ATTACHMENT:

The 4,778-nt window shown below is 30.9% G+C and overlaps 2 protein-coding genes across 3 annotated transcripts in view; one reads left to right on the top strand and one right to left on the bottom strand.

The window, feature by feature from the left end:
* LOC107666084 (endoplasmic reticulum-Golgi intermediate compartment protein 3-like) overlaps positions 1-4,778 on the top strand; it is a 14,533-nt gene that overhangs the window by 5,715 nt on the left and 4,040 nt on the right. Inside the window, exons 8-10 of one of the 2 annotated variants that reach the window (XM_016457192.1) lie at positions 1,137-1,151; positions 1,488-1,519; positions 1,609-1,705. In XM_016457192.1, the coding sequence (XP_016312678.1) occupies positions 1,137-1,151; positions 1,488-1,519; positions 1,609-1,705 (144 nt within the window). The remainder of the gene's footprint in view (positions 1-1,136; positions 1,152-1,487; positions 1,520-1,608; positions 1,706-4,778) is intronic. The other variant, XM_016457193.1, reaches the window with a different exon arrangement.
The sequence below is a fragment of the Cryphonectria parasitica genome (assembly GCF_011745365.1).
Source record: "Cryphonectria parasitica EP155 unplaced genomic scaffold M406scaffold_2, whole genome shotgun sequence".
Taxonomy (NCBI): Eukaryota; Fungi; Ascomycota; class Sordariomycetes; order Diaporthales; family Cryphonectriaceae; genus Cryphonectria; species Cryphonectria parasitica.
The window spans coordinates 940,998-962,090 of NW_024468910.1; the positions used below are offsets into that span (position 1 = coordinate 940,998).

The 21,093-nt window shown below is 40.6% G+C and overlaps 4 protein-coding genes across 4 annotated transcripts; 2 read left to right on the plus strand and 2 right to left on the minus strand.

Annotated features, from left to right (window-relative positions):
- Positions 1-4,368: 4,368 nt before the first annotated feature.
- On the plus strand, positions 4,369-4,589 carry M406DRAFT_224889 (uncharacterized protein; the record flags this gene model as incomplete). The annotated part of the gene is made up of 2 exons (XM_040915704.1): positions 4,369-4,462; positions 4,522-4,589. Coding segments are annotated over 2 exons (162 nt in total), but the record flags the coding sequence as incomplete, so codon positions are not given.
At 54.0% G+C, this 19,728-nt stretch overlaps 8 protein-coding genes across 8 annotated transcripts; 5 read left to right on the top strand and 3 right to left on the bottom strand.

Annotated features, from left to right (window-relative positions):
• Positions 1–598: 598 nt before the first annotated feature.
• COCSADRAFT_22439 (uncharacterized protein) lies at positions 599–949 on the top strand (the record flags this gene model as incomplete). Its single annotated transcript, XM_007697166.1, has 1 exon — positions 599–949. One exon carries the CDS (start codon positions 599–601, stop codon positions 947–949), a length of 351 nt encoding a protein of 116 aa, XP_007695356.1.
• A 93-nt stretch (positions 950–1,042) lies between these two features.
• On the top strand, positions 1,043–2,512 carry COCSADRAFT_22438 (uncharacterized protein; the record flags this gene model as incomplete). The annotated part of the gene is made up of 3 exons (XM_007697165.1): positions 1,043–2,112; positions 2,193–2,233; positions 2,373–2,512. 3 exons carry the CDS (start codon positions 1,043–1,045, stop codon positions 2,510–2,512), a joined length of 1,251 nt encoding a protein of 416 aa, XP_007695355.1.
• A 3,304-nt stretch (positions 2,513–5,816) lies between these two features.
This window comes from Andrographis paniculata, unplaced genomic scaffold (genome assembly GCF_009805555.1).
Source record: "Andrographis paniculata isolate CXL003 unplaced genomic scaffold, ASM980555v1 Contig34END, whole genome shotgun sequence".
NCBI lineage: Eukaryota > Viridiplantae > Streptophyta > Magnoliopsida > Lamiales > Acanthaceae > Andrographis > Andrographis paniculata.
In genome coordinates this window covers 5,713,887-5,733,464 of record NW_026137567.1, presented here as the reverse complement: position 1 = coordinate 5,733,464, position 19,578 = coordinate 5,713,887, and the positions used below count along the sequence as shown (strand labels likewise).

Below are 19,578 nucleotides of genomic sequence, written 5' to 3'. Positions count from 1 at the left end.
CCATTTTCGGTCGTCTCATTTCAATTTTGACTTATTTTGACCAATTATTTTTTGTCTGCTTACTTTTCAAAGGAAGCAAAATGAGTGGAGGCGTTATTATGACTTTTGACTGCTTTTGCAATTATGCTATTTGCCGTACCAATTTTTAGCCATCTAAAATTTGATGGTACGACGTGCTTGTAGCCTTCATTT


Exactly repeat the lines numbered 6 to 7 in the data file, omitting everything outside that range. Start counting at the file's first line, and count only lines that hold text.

Taxonomy (NCBI): Eukaryota; Fungi; Ascomycota; class Sordariomycetes; order Diaporthales; family Cryphonectriaceae; genus Cryphonectria; species Cryphonectria parasitica.
The window spans coordinates 940,998-962,090 of NW_024468910.1; the positions used below are offsets into that span (position 1 = coordinate 940,998).